Older homes often have pipe fittings known as air chambers, which are rarely visible and located on each hot and cold water line near each faucet or water inlet valve. These chambers act as a shock absorber for water flowing at high speed, helping to prevent water hammer, also known as hydraulic shock. This is a concussion sound that occurs when moving water hits the sides of a pipe or container. There are a few ways to solve this problem, which require simple parts and technical knowledge.
A water hammer suppressor is a device used to absorb pressure increase when the flow of water suddenly stops. Alternatively, an air chamber may be required. This is an extension of the water supply pipe near the pipe fitting that provides an air cushion to absorb hydraulic shock. If you look at the image below, the pink lines you see are the actual “air chambers”, while the other lines are the hot and cold water supply, and the drain and vent pipes.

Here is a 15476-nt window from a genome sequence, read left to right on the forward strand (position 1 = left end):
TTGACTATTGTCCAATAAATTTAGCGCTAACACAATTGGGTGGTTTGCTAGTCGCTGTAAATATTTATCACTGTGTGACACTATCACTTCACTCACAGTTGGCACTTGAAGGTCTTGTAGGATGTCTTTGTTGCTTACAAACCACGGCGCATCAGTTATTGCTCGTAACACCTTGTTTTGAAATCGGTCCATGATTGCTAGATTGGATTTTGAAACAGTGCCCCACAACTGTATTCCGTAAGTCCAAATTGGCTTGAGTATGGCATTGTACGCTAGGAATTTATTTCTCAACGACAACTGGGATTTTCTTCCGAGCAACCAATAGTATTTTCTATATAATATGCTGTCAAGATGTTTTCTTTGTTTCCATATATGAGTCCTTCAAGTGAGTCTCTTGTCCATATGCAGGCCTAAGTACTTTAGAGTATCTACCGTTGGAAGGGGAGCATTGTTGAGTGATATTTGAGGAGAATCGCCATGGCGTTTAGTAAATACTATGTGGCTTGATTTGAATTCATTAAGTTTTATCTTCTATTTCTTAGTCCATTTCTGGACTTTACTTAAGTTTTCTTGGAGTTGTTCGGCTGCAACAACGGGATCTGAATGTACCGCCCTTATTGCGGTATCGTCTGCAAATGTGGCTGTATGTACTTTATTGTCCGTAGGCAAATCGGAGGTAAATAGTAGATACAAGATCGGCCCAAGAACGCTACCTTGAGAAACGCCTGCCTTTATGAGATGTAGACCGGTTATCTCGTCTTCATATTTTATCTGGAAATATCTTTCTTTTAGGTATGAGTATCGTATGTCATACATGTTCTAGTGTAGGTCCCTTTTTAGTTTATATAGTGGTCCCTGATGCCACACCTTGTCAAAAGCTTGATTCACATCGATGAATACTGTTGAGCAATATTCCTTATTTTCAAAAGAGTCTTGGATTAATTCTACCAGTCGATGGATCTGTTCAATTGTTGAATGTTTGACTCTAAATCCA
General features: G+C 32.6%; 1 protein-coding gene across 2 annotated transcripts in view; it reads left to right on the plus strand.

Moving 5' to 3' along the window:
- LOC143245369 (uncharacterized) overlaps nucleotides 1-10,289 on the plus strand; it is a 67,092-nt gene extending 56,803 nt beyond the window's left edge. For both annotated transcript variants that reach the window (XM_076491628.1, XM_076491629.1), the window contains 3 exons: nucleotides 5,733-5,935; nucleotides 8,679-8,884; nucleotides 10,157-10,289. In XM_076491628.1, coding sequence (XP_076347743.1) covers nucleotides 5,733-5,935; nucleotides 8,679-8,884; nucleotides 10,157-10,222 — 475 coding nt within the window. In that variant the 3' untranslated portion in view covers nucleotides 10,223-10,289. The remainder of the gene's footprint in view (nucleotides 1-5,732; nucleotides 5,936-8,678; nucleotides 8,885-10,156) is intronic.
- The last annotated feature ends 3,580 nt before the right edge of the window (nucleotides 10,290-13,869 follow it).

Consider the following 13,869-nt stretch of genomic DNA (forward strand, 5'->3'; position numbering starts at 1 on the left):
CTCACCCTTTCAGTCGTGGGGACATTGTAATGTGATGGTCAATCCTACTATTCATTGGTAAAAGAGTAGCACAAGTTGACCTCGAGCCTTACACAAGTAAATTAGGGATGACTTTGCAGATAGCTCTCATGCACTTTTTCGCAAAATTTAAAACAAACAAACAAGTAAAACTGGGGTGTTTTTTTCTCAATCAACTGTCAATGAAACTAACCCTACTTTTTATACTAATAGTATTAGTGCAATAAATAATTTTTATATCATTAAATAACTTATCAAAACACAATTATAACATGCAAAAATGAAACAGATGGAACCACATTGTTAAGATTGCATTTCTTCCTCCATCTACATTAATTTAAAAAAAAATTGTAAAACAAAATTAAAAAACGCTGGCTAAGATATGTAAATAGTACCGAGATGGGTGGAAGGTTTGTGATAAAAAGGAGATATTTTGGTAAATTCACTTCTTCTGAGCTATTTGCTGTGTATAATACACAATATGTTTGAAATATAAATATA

A plumbing bladder is not a sophisticated device. The cushion is often a device manufactured by a plumber. It is made of a simple pipe attached to the water supply lines between the shut-off valve and a faucet, spigot, or any plumbing outlet.Ready-to-use plumbing air chambers are also available. It is nothing more than a piece of pipe plugged at one end, attached to a supply line at the other and containing air.
Most air chambers are installed vertically on horizontal supply lines. If the supply line is already in the vertical position, an additional length of short horizontal pipe can be added.Since this dead-end pipe is installed so that it partially intersects the water flow, it also contains an air pocket. To install it, apply flux to the opposite end of the pipe along with the upper leg of the tee. Insert the pipe into the upper leg of the tee and weld it to serve as an air chamber.When installing an air bladder in an accessory supply, it must be at least 12 inches in length and the same diameter as the accessory supply.